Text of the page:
A Show Called Brandin' - balancing brand and performance, why marketers are fluffing ROI measurement and what not to ask in pitches
Marketers are obsessed with metrics. Yet nine in ten are flubbing ROI measurement, at least in the B2B world. Meanwhile, balancing brand spend versus performance marketing is getting harder post-Covid, and brands risk becoming blands, according to Net-a-Porter cofounder Megan Quinn and Spark Foundry CEO, Imogen Hewitt. But that doesn't apply to subscription-based toilet paper, the hot product in Deloitte CMO Rochelle Tognetti's life, while Volvo CMO Julie Hutchinson has a moment of revelation. It's all in this week's episode of A Show Called Brandin'...
Check out episode three of A Show Called Brandin' with Net-a-Porter cofounder Megan Quinn and Spark Foundry CEO, Imogen Hewitt below:
Brought to you by LinkedIn, The Behaviour Report and Mi3, A Show Called Brandin’ looks at brands in culture, creativity and commerce. Each episode explores one of five principles of growth identified by LinkedIn’s B2B Institute fellows, Les Binet and Peter Field. This one is all about balancing brand and activation.
The heat is on
Every good marketer understands both brand building and activation are required to fill the funnel and company coffers. But getting the mix right isn’t easy. Timing is everything, says The Behaviour Report’s Dan Gregory – and that applies to measuring ROI, which sadly, many are getting horribly wrong.
We’re just too impatient. Per LinkedIn’s surveys of B2B marketers, just 4% measure beyond six months. That means they are not properly considering the full sales cycle, which implies they are undervaluing brand and increases the likelihood of medium-term growth issues – which contributes to the diminishing tenure of the CMO.
“To make matters worse, Covid has caused our time horizons to contract and our expectations to inflate. Which really just sets brands up to disappoint,” says Gregory.
“And disappointment has a very simple formula: It’s expectation divided by reality. We all know this intuitively,” he says, wistfully. “The hamburger that you buy never quite looks like the one in the ad.”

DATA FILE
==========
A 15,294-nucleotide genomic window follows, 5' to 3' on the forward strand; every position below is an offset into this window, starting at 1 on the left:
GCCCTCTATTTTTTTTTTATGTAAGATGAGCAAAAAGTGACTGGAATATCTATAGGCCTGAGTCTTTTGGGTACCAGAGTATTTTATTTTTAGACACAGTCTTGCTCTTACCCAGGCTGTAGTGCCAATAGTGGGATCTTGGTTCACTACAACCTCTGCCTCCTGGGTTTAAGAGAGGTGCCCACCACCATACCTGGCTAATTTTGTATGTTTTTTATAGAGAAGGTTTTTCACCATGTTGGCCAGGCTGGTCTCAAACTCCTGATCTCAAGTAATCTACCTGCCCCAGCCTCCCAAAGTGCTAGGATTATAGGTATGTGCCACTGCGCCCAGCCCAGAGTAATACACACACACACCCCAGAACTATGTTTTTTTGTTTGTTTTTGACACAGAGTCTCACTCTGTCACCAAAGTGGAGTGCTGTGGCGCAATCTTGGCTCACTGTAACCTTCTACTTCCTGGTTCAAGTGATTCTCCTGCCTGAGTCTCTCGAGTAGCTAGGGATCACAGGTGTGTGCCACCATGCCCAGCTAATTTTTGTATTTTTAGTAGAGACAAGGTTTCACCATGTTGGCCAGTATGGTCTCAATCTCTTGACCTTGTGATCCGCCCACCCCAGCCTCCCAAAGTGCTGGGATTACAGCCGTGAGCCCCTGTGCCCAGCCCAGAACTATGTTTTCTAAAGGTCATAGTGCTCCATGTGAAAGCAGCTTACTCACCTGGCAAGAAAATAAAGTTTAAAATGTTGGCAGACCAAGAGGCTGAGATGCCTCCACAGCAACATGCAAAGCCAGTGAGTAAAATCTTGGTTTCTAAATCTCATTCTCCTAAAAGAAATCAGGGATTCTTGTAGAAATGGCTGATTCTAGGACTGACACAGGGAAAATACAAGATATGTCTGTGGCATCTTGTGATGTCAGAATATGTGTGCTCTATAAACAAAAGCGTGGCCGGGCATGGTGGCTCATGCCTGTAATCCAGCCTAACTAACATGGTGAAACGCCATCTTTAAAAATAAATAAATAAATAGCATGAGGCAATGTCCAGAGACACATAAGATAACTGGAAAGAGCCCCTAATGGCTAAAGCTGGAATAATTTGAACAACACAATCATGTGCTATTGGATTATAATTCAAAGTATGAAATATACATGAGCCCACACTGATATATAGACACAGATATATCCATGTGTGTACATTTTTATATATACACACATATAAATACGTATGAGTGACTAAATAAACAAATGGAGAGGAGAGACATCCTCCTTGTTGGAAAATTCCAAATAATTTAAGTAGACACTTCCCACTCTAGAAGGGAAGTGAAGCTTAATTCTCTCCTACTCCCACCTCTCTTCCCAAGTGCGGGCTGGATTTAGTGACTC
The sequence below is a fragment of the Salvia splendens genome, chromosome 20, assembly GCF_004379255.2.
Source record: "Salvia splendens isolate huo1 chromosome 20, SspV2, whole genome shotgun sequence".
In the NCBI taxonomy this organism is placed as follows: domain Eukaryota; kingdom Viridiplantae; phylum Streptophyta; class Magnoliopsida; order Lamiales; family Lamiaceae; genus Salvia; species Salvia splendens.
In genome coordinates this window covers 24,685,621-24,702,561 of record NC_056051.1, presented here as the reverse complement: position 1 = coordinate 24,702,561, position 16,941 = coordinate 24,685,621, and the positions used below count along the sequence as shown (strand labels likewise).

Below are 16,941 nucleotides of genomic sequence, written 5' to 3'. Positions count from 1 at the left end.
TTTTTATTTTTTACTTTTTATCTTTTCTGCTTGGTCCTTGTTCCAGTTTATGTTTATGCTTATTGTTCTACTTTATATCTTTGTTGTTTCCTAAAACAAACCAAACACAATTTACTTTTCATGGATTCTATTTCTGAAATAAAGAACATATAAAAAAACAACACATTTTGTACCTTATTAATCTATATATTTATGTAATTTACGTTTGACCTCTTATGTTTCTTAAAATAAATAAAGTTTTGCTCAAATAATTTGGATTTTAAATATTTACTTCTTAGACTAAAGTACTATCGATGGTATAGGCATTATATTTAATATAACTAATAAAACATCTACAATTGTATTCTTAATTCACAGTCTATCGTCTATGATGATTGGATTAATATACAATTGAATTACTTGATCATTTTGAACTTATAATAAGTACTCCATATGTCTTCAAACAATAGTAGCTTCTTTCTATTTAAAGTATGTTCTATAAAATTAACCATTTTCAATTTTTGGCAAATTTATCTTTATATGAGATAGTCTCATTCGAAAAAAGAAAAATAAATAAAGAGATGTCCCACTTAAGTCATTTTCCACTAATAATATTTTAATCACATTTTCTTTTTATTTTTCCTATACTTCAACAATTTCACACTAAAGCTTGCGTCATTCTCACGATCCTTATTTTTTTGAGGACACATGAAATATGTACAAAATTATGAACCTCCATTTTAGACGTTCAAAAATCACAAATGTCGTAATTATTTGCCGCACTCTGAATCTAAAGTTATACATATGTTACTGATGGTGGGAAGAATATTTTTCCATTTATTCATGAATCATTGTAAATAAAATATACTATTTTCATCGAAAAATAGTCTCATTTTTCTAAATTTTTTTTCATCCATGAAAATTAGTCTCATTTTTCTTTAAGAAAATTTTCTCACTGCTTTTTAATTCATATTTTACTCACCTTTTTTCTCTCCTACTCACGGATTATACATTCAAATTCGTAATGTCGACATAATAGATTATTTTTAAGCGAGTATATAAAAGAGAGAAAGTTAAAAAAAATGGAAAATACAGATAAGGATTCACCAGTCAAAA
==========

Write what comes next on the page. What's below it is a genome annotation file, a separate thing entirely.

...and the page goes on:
Equally, marketing must sometimes focus squarely on making the quick sale – and the approach need not be binary: One cold winter Gregory and business partner Kieran Flanagan ran a TV campaign for Sunbeam electric blankets, placing the ad in the last commercial slot before the end of the evening movie, “just before people went up to a cold, cold, bed,” says Gregory.
“It was a demand-based strategy using brand-building media – and it worked brilliantly,” says Gregory, brandishing a business card.
The right ratios and what not to ask in pitches
All that said, marketers and planners still obsess with brand/activation ratios. Binet and Field suggest it is broadly 50/50 in B2B and as a rule 60/40 in B2C, with variations by category.
According to Spark Foundry CEO, Imogen Hewitt, it’s the one question guaranteed to come up in pitches. “But basically, it’s not that simple,” she says.
“There are other factors that you need to have in mind before you can get to the perfect mix for a business or brand.” And it’s pretty pointless to even attempt a guess in a pitch situation without access to brand data – so marketers reviewing agency arrangements, cross that one off the list.